Monday, February 4, 2008

Mortgage lenders call for tighter rules rather than do their own homework

Lenders warn about mortgage fraud

The CML pointed to the substantial incentives that can keep the headline sale price of a property unchanged, while reducing the actual cash needed by a buyer to go through with the deal - legal fees and stamp duty, cash-backs, offers of free holidays, the supply of white goods or even the arrangement of reduced mortgage payments.

Posted by ontheotherhand @ 02:43 PM (1269 views)
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18 thoughts on “Mortgage lenders call for tighter rules rather than do their own homework

  • There are literally hundreds of un-sold new builds in the Wrexham area, which are not selling for the sole reason that they are priced at over 10 times the average wage in the area. Rather than admit to falling prices, the developers are just adding to the list of ‘incentives’ available. One development (Pentre Bach, Wrexham) is still struggling to sell well over half the homes completed over a year ago. Their incentives started at 5% deposit paid, then £500 per month for the first 2 years and now part-exchange is being offered.

    Come on guys – prices are falling – these incentives are starting to look ridiculous – just accept the inevitable and drop the prices to what people can afford.

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  • Maybe the BBC has tipped them off about tonights programme exposing them as fraudulent cowboys … ?

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  • This rebate practices can only avoid problems if the price decline is temporary… which is not.
    the moment buyers want to offload these lemons in the second-hand market, these practices are exposed.
    lenders are not stupid, they know exposure to this junk increases their cost of capital.
    so the biggest lenders have cut on these mortgages

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  • Its not just developers. Some estate agents are shifting those ‘sticky’ properties by offering a ‘vendor incentive’. After buying at the asking price, they get a cashback on completion, which is supposed to pay the deposit. Hence people who can’t even manage to scrape a deposit together can get a foot on the ladder, so that they are well on their way to becoming property millionaires. Crikey, you could soon have a portfolio of 350 fully mortgaged houses by this method, but lets hope prices always go up and interest rates always come down.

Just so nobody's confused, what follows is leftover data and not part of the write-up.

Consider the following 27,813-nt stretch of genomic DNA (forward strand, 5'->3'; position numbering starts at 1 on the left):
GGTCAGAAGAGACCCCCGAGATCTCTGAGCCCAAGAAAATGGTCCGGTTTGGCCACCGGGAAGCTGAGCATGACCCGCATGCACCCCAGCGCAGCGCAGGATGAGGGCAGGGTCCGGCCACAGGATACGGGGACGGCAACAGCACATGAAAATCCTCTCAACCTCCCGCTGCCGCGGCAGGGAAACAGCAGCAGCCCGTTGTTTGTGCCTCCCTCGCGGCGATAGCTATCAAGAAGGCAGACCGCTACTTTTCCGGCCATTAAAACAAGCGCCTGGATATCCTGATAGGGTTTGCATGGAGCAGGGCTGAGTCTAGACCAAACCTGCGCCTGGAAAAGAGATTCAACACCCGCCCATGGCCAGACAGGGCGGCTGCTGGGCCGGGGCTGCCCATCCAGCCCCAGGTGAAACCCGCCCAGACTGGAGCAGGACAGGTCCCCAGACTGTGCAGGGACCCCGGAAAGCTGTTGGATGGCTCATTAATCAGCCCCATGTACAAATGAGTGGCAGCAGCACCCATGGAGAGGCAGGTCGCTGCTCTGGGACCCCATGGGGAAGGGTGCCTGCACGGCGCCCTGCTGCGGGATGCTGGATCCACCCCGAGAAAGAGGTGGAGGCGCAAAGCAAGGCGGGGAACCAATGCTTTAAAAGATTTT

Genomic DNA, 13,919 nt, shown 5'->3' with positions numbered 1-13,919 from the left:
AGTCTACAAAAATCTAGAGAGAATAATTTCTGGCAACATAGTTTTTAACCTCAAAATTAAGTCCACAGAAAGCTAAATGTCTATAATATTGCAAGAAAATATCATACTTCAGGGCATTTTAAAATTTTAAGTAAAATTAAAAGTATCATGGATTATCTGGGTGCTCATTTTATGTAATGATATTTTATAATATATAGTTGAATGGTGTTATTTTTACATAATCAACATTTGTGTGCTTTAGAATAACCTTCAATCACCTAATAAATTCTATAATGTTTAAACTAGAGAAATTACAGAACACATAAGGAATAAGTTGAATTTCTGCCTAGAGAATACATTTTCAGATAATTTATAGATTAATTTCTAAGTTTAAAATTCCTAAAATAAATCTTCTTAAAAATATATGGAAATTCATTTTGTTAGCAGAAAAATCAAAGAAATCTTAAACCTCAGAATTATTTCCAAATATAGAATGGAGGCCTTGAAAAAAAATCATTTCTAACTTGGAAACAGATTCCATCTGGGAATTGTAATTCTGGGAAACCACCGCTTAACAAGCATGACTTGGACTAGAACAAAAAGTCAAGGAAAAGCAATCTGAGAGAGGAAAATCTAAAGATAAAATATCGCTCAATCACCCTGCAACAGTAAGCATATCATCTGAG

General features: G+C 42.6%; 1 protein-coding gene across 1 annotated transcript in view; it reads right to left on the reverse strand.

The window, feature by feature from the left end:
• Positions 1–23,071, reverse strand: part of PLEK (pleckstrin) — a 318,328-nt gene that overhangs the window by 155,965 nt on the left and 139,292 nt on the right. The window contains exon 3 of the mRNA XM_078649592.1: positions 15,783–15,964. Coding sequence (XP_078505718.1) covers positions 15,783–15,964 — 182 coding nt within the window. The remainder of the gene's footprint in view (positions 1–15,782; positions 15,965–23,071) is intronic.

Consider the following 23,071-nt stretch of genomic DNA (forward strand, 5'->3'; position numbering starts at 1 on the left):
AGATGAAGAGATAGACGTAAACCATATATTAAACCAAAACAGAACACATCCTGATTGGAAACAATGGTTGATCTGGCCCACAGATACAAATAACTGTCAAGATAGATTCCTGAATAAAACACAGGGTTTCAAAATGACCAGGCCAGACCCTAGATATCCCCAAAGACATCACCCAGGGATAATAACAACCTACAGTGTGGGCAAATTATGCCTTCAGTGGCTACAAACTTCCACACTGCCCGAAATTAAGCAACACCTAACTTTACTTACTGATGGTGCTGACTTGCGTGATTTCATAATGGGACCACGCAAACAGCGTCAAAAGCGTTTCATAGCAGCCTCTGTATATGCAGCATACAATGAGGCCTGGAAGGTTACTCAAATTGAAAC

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  • p.doff
    that is total subprime…. see another post on HPC
    things cannot go this way for too long, lenders will not permit that

    In London, I have heard of a number of foreign “investors” who have left the keys of the properties with the bank, packed and went home. Affected areas include Harrow, Kensal Rise, Finchley. I will not mention the country of origin of thes “investors”, but let us say the same we all receive emails announcing lottery wins and a big inheritance from a uncle we did not know about.
    Banks tried to market these properties for a couple of months but now they are being auctioned with Savills and Allsop. I may go just for the fun.

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  • @ Confused – just to pick up on your last point – I heard about this some months ago involving mortgage brokers/propertydevelopers and foreign investors – Developer offers discount to act as deposit on property and the broker then places the BTL mortgage with the lender – approximately 8-10 weeks after completion the “foreign investor” hands the keys in and does a runner. Property developer has the property off the books, the broker has his procuration fee (generally no clawback from lender) and the “investor” is out of the country leaving the lender holding the baby.

    Those that deny any prospect of a crash are unaware of how much fraud has actually artificially inflated the UK market.

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  • Agree confused @ 3&5. Some lenders are restricting LTV on new houses (not necessarily BTL), whilst others won’t lend on BTL flats at all. Not sure about sales of old houses and the private vendor deposit scam. This is often hidden from the valuer in order to get the valuation at the purported higher sale price (no valuers like downvaluing by a few %, and who can claim to be that accurate in todays market anyway). So I’m not sure how the lenders will cotton on. In some cases, the solicitor finds out and reports to the lender whereupon the valuer is asked whether his valuation still stands. It can be embarrassing to backtrack though.